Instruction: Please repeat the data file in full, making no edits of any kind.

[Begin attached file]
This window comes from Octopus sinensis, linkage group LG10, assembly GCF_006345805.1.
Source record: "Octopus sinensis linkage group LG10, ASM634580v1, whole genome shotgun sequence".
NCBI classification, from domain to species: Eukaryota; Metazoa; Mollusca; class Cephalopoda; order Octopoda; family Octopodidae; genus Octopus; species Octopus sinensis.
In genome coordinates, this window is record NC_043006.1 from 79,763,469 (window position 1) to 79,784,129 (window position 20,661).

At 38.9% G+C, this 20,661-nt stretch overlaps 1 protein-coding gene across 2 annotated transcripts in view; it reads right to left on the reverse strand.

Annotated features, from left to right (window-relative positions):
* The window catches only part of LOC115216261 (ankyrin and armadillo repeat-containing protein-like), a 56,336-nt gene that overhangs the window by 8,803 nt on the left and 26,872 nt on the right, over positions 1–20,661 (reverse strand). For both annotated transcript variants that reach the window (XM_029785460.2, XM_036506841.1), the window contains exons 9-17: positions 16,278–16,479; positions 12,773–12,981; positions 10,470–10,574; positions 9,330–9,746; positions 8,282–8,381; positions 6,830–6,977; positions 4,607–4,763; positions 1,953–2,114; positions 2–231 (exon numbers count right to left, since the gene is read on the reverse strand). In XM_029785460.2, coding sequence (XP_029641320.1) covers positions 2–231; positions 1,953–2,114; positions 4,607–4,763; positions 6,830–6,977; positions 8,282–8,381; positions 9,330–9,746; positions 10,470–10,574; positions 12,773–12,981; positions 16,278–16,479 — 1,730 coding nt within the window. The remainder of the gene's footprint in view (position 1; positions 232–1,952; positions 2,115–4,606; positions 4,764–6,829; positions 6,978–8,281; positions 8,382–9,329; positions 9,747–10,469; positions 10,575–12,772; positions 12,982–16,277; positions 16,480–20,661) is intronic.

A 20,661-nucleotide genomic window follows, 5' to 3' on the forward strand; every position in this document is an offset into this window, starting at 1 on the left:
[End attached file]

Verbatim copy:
This window comes from Octopus sinensis, linkage group LG10, assembly GCF_006345805.1.
Source record: "Octopus sinensis linkage group LG10, ASM634580v1, whole genome shotgun sequence".
NCBI classification, from domain to species: Eukaryota; Metazoa; Mollusca; class Cephalopoda; order Octopoda; family Octopodidae; genus Octopus; species Octopus sinensis.
In genome coordinates, this window is record NC_043006.1 from 79,763,469 (window position 1) to 79,784,129 (window position 20,661).

At 38.9% G+C, this 20,661-nt stretch overlaps 1 protein-coding gene across 2 annotated transcripts in view; it reads right to left on the reverse strand.

Annotated features, from left to right (window-relative positions):
* The window catches only part of LOC115216261 (ankyrin and armadillo repeat-containing protein-like), a 56,336-nt gene that overhangs the window by 8,803 nt on the left and 26,872 nt on the right, over positions 1–20,661 (reverse strand). For both annotated transcript variants that reach the window (XM_029785460.2, XM_036506841.1), the window contains exons 9-17: positions 16,278–16,479; positions 12,773–12,981; positions 10,470–10,574; positions 9,330–9,746; positions 8,282–8,381; positions 6,830–6,977; positions 4,607–4,763; positions 1,953–2,114; positions 2–231 (exon numbers count right to left, since the gene is read on the reverse strand). In XM_029785460.2, coding sequence (XP_029641320.1) covers positions 2–231; positions 1,953–2,114; positions 4,607–4,763; positions 6,830–6,977; positions 8,282–8,381; positions 9,330–9,746; positions 10,470–10,574; positions 12,773–12,981; positions 16,278–16,479 — 1,730 coding nt within the window. The remainder of the gene's footprint in view (position 1; positions 232–1,952; positions 2,115–4,606; positions 4,764–6,829; positions 6,978–8,281; positions 8,382–9,329; positions 9,747–10,469; positions 10,575–12,772; positions 12,982–16,277; positions 16,480–20,661) is intronic.

A 20,661-nucleotide genomic window follows, 5' to 3' on the forward strand; every position in this document is an offset into this window, starting at 1 on the left: